Tuesday, November 3, 2009


One of my current projects involves innovations in user interfaces. I must say it's a fascinating topic: everyone remembers how futuristic the glove-cum-transparent touch screen in "Minority Report" was - and yet it's happening as we speak!

That and much more. Since the Wii and the iPhone came out, it has been a true arms race towards increasingly intuitive and easy to use user interfaces. The trend is so strong that today consumers simply expect every gadget to have a touch screen. Just look at someone holding a Kindle for the first time and you will see him touching the e-ink page in the hopes of getting any reaction from the poor piece of Amazon hardware.

As with everything American, this war has a legal component. In January 2009 Apple was awarded a patent on touch interfaces and a touch language. I didn't check out the exact terms of the patent, but as a principle I can only say that patenting a language (as in "two taps: open") can hardly be a good thing.

But mostly interesting of all is how fast the trend is evolving. We are barely getting used to touch surfaces and Microsoft announced they created a "controllerless" controller, that is, a piece of hardware that recognizes your face, voice and body movements, so that you can play games simply by moving your body.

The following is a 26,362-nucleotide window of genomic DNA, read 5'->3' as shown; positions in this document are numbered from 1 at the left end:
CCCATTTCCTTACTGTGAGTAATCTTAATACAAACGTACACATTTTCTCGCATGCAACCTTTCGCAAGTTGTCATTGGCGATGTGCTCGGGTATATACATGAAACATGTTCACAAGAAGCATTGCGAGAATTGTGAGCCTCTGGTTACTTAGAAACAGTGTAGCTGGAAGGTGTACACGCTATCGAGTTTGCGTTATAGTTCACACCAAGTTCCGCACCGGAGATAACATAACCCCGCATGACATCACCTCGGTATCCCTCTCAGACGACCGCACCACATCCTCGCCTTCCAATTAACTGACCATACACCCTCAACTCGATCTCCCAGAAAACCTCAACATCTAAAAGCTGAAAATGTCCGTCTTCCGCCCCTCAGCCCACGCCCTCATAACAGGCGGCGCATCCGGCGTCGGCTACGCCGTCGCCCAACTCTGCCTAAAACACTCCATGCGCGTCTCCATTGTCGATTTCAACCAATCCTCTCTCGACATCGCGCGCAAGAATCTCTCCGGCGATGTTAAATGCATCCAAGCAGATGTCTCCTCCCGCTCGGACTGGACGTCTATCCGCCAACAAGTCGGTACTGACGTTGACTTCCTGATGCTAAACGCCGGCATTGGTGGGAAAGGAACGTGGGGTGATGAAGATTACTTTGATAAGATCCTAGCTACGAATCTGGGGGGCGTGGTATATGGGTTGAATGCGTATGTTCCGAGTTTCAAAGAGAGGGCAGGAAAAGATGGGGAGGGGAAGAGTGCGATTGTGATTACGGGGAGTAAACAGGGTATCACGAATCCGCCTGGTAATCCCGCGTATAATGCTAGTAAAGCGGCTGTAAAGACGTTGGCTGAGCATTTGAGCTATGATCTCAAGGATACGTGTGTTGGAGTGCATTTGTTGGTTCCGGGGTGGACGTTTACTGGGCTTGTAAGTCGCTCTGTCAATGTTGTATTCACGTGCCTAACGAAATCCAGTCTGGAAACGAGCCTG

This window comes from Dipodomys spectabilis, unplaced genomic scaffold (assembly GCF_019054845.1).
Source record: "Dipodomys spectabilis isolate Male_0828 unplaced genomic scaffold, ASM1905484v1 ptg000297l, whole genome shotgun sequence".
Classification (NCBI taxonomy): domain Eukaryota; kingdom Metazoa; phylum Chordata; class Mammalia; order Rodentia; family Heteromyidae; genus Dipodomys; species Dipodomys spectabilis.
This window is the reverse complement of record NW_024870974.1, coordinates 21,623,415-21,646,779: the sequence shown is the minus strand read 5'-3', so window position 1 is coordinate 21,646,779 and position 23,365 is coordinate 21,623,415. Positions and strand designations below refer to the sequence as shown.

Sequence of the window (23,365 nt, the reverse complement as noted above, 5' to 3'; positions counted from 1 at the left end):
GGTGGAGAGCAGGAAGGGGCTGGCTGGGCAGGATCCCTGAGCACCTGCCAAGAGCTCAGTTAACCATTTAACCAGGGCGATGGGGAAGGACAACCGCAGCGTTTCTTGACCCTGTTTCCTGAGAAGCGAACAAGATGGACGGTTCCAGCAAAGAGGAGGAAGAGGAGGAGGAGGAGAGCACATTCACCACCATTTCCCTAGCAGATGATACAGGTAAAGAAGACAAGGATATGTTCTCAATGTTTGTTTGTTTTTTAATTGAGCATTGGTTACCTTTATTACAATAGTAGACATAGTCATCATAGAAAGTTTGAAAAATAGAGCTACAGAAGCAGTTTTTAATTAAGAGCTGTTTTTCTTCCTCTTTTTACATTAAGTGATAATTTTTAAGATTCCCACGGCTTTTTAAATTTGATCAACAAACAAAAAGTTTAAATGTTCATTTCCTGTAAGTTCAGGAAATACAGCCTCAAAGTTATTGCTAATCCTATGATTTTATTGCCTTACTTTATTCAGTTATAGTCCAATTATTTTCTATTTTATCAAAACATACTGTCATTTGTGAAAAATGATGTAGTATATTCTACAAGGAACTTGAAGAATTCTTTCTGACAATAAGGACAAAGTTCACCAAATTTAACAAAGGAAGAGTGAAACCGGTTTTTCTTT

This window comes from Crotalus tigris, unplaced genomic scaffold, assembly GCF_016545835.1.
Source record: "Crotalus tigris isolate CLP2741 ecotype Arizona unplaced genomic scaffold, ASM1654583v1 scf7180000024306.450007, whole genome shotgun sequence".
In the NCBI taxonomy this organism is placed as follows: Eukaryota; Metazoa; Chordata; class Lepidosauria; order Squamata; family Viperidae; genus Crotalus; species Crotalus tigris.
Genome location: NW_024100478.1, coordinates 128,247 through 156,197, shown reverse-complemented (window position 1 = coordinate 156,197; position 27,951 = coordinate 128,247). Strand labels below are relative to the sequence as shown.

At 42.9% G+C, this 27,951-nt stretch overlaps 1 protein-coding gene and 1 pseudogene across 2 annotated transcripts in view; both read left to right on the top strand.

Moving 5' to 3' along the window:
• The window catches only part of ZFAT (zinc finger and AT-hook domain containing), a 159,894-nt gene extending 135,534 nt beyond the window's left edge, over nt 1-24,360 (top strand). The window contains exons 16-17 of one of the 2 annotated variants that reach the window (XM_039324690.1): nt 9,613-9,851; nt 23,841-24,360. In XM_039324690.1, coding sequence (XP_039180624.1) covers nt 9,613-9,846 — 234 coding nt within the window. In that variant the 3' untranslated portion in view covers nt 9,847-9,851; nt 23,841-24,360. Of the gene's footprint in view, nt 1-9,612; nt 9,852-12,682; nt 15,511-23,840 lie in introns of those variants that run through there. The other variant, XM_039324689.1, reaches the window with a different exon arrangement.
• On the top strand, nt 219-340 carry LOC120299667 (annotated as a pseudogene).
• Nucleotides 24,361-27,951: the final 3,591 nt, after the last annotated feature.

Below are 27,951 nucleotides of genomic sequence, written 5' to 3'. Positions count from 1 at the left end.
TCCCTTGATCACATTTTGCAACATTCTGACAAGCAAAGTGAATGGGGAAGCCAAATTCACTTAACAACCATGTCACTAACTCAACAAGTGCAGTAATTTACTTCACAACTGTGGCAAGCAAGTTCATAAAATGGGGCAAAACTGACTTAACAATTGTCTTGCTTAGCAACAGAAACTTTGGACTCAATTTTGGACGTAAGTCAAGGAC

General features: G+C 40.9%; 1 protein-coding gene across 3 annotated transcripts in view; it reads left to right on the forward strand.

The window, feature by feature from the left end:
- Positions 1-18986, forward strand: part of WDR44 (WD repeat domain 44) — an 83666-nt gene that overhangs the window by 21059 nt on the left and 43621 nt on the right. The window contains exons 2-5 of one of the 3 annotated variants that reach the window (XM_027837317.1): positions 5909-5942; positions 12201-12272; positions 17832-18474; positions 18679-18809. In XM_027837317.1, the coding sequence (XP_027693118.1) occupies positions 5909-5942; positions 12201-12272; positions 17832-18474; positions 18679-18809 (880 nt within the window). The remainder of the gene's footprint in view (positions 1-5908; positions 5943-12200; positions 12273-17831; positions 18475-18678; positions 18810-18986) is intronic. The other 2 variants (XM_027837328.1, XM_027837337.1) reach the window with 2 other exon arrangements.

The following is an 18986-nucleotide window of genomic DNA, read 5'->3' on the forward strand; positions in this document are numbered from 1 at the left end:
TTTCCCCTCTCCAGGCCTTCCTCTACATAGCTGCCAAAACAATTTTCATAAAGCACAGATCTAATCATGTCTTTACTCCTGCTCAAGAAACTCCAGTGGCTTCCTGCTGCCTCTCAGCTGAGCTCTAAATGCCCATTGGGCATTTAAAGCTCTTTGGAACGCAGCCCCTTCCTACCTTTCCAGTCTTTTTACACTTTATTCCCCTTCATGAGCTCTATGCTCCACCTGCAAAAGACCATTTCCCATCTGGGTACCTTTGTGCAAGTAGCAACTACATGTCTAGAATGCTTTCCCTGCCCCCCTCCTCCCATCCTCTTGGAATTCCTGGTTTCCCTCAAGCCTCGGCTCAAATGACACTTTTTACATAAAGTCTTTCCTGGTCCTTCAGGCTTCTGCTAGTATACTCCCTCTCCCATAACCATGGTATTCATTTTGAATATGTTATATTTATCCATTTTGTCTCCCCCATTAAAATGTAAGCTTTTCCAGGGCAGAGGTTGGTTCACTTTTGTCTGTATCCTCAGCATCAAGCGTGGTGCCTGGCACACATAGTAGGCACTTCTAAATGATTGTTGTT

So, if that's sound impressive, about the brainwave-activated controllers? I tested one at the Berkeley Haas School of Business last year and was impressed. thay are still very basic (only two or three 'commands' are possible) but the potential is there. Proof thereof is this Toyota wheelchair prototype, controlled exclusively with brainwaves.

So there you have it, a nice evolution of controlling technologies: keyboard to touchscreen, then a touchless body movement recognition engine, then finally the ultimate connection with your brain, no movements necessary.

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